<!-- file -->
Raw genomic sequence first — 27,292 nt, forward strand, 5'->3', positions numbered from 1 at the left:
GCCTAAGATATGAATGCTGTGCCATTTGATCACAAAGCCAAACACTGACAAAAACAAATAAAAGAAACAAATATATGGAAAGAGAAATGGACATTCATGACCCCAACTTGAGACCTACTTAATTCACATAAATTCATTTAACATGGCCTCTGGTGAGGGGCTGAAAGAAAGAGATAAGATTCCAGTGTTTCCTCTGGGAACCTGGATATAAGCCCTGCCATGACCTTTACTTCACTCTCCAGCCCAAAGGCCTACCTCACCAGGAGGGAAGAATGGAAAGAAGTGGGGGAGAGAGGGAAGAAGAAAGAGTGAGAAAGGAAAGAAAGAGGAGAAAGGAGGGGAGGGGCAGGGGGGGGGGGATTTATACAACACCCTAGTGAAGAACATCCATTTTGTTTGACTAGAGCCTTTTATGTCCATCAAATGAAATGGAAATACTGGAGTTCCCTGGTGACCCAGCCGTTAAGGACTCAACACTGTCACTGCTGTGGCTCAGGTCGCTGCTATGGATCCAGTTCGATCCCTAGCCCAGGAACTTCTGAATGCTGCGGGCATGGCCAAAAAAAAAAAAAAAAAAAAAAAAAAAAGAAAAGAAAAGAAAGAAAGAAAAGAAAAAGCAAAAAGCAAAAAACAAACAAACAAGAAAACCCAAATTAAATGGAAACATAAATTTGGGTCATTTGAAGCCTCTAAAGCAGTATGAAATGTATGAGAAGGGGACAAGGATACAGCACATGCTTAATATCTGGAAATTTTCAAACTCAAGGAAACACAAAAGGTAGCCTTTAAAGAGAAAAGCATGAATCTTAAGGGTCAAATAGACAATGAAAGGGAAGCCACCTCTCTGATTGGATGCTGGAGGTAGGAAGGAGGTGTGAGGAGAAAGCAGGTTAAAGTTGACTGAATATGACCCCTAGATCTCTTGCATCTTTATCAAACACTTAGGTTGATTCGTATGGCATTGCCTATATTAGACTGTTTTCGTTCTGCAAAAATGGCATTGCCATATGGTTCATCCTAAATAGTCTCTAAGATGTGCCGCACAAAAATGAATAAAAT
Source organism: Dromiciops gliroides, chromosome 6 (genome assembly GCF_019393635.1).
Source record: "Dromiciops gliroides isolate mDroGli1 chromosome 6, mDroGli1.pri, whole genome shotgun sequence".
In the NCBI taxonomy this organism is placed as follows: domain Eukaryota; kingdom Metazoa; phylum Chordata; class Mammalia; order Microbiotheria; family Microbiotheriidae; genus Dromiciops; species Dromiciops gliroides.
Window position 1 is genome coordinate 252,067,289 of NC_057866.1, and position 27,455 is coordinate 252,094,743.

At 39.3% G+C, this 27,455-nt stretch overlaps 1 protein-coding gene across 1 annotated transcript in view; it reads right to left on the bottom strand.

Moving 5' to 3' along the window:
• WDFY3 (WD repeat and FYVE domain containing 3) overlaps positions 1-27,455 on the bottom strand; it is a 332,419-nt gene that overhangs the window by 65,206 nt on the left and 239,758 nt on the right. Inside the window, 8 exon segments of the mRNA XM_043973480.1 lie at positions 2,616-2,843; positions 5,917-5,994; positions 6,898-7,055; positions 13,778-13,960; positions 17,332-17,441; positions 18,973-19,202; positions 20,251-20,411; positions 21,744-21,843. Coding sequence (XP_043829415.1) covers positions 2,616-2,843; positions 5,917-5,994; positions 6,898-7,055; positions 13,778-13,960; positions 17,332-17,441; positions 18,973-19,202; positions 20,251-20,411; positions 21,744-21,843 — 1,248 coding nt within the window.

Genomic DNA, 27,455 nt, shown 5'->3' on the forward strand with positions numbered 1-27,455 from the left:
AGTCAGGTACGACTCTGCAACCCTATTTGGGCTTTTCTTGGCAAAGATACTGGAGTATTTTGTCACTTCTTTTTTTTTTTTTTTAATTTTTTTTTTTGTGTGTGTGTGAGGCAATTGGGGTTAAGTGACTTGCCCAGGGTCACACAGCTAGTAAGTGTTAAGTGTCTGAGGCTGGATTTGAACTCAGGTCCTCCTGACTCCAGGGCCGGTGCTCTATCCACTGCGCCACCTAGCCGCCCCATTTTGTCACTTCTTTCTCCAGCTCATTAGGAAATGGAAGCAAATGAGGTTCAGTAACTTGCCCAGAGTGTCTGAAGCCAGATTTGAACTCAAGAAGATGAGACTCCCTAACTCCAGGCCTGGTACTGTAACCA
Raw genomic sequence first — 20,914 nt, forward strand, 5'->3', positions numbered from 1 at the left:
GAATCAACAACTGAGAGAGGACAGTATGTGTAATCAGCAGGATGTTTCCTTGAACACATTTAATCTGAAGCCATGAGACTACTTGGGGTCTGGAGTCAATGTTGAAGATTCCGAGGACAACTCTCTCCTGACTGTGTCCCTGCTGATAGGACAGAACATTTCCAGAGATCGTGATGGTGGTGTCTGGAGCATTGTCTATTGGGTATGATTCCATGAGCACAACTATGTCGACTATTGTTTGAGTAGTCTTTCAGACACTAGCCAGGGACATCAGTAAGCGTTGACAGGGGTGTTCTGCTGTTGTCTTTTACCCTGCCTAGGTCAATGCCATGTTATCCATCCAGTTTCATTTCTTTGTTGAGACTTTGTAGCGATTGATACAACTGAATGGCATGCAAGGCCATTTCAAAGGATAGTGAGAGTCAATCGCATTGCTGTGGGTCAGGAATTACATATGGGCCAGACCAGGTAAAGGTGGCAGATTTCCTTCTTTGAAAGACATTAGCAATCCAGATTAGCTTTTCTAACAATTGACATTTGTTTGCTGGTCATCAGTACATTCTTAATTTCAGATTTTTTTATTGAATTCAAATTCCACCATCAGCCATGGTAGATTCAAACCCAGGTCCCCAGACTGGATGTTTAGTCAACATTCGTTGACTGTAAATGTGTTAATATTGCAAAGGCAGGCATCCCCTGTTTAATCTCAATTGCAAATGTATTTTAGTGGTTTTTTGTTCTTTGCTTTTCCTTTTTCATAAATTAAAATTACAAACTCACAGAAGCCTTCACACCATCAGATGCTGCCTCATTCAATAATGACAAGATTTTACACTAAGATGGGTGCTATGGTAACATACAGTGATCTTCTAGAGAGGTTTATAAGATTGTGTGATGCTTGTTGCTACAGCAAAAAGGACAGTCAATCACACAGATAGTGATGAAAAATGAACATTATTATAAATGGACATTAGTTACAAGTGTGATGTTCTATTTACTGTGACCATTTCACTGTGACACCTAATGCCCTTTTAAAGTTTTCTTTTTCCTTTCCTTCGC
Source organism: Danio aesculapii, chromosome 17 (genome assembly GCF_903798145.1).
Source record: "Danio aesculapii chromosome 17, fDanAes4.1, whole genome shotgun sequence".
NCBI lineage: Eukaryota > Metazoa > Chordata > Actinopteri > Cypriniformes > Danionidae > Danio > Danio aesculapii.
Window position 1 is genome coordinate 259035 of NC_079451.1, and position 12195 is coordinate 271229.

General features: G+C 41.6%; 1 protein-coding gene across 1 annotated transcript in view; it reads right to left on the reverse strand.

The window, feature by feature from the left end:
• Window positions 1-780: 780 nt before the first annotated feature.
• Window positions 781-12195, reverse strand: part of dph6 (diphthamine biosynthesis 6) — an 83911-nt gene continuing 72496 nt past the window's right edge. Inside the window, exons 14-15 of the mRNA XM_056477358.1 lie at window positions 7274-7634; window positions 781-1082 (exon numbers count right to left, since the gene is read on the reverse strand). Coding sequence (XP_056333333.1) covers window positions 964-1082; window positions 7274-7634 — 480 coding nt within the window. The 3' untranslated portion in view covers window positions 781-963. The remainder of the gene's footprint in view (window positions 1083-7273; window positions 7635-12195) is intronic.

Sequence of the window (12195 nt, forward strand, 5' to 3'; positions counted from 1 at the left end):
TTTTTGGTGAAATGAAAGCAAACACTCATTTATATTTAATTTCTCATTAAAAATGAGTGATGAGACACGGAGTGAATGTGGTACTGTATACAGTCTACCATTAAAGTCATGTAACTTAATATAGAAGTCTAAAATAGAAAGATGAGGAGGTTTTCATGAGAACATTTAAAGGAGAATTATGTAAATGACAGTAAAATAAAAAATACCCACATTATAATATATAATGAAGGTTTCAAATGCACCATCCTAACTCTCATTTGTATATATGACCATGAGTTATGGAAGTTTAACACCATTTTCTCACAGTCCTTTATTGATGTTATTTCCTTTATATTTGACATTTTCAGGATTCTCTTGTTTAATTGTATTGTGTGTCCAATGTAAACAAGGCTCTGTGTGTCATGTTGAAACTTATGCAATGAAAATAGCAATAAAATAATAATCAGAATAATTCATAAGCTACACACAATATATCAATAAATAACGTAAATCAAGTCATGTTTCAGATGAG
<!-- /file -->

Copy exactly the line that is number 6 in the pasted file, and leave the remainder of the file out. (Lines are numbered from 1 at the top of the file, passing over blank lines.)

Window position 1 is genome coordinate 252,067,289 of NC_057866.1, and position 27,455 is coordinate 252,094,743.